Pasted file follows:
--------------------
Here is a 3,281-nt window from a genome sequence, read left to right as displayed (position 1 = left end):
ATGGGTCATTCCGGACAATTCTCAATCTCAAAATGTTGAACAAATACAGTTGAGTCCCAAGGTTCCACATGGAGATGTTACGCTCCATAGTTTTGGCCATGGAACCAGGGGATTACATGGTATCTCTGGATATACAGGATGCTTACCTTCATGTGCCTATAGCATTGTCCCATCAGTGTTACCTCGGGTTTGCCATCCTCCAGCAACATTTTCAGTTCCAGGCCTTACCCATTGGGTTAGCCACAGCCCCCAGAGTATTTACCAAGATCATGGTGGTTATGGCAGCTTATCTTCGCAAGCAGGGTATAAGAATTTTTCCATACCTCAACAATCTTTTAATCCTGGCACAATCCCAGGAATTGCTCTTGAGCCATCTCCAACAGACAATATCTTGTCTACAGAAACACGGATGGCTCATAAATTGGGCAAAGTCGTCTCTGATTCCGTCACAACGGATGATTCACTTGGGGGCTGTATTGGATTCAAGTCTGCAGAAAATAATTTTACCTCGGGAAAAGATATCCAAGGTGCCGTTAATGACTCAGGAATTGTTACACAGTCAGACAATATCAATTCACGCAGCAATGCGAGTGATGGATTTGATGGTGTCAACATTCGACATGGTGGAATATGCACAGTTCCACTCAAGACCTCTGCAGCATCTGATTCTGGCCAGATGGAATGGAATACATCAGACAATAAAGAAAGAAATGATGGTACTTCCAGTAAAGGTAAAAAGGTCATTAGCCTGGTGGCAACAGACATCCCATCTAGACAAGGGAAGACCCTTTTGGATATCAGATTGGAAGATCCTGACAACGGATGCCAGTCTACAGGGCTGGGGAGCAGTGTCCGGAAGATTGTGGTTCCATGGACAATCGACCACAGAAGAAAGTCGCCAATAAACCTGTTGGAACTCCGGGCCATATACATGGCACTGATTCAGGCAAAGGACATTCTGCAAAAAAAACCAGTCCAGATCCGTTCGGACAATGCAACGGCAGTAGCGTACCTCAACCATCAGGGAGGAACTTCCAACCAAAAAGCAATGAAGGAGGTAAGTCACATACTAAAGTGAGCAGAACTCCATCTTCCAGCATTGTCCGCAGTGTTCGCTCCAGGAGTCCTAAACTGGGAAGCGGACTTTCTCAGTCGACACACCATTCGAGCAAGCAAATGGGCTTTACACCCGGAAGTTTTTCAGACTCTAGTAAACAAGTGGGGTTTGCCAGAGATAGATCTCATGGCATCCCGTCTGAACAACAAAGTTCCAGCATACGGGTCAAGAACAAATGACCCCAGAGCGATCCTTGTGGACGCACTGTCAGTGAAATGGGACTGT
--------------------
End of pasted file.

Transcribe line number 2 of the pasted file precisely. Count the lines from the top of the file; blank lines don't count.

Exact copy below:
ATGGGTCATTCCGGACAATTCTCAATCTCAAAATGTTGAACAAATACAGTTGAGTCCCAAGGTTCCACATGGAGATGTTACGCTCCATAGTTTTGGCCATGGAACCAGGGGATTACATGGTATCTCTGGATATACAGGATGCTTACCTTCATGTGCCTATAGCATTGTCCCATCAGTGTTACCTCGGGTTTGCCATCCTCCAGCAACATTTTCAGTTCCAGGCCTTACCCATTGGGTTAGCCACAGCCCCCAGAGTATTTACCAAGATCATGGTGGTTATGGCAGCTTATCTTCGCAAGCAGGGTATAAGAATTTTTCCATACCTCAACAATCTTTTAATCCTGGCACAATCCCAGGAATTGCTCTTGAGCCATCTCCAACAGACAATATCTTGTCTACAGAAACACGGATGGCTCATAAATTGGGCAAAGTCGTCTCTGATTCCGTCACAACGGATGATTCACTTGGGGGCTGTATTGGATTCAAGTCTGCAGAAAATAATTTTACCTCGGGAAAAGATATCCAAGGTGCCGTTAATGACTCAGGAATTGTTACACAGTCAGACAATATCAATTCACGCAGCAATGCGAGTGATGGATTTGATGGTGTCAACATTCGACATGGTGGAATATGCACAGTTCCACTCAAGACCTCTGCAGCATCTGATTCTGGCCAGATGGAATGGAATACATCAGACAATAAAGAAAGAAATGATGGTACTTCCAGTAAAGGTAAAAAGGTCATTAGCCTGGTGGCAACAGACATCCCATCTAGACAAGGGAAGACCCTTTTGGATATCAGATTGGAAGATCCTGACAACGGATGCCAGTCTACAGGGCTGGGGAGCAGTGTCCGGAAGATTGTGGTTCCATGGACAATCGACCACAGAAGAAAGTCGCCAATAAACCTGTTGGAACTCCGGGCCATATACATGGCACTGATTCAGGCAAAGGACATTCTGCAAAAAAAACCAGTCCAGATCCGTTCGGACAATGCAACGGCAGTAGCGTACCTCAACCATCAGGGAGGAACTTCCAACCAAAAAGCAATGAAGGAGGTAAGTCACATACTAAAGTGAGCAGAACTCCATCTTCCAGCATTGTCCGCAGTGTTCGCTCCAGGAGTCCTAAACTGGGAAGCGGACTTTCTCAGTCGACACACCATTCGAGCAAGCAAATGGGCTTTACACCCGGAAGTTTTTCAGACTCTAGTAAACAAGTGGGGTTTGCCAGAGATAGATCTCATGGCATCCCGTCTGAACAACAAAGTTCCAGCATACGGGTCAAGAACAAATGACCCCAGAGCGATCCTTGTGGACGCACTGTCAGTGAAATGGGACTGT